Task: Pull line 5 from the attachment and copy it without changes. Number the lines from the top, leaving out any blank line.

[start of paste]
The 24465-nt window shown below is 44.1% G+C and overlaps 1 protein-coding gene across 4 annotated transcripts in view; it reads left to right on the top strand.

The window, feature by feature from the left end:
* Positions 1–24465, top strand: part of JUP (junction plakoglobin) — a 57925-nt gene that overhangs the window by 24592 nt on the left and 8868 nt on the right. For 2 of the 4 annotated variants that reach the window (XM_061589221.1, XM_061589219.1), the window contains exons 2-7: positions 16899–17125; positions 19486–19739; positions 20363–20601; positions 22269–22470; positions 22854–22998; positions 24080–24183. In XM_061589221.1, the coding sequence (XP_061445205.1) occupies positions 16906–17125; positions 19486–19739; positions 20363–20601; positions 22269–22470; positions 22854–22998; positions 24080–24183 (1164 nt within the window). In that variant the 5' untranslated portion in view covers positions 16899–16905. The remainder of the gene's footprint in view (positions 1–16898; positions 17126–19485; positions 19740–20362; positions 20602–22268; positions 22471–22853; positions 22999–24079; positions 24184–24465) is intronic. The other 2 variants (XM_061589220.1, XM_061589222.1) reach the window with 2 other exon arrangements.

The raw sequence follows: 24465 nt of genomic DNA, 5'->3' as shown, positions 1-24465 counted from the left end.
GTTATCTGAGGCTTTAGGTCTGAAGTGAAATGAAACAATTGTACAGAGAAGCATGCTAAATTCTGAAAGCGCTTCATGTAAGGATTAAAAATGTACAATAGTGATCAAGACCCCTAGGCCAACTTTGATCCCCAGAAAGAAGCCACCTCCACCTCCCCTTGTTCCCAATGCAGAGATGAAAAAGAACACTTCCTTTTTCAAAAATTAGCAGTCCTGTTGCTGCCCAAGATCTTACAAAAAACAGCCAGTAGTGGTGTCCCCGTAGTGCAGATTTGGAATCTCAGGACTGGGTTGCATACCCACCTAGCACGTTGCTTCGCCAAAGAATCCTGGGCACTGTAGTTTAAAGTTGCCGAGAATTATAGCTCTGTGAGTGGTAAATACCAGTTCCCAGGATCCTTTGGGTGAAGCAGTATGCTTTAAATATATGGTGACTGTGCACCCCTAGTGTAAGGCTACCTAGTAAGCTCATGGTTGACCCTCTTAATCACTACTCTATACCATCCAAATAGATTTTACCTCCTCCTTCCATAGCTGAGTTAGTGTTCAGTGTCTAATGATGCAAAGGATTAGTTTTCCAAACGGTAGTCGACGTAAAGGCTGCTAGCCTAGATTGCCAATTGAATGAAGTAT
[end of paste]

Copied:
GTTATCTGAGGCTTTAGGTCTGAAGTGAAATGAAACAATTGTACAGAGAAGCATGCTAAATTCTGAAAGCGCTTCATGTAAGGATTAAAAATGTACAATAGTGATCAAGACCCCTAGGCCAACTTTGATCCCCAGAAAGAAGCCACCTCCACCTCCCCTTGTTCCCAATGCAGAGATGAAAAAGAACACTTCCTTTTTCAAAAATTAGCAGTCCTGTTGCTGCCCAAGATCTTACAAAAAACAGCCAGTAGTGGTGTCCCCGTAGTGCAGATTTGGAATCTCAGGACTGGGTTGCATACCCACCTAGCACGTTGCTTCGCCAAAGAATCCTGGGCACTGTAGTTTAAAGTTGCCGAGAATTATAGCTCTGTGAGTGGTAAATACCAGTTCCCAGGATCCTTTGGGTGAAGCAGTATGCTTTAAATATATGGTGACTGTGCACCCCTAGTGTAAGGCTACCTAGTAAGCTCATGGTTGACCCTCTTAATCACTACTCTATACCATCCAAATAGATTTTACCTCCTCCTTCCATAGCTGAGTTAGTGTTCAGTGTCTAATGATGCAAAGGATTAGTTTTCCAAACGGTAGTCGACGTAAAGGCTGCTAGCCTAGATTGCCAATTGAATGAAGTAT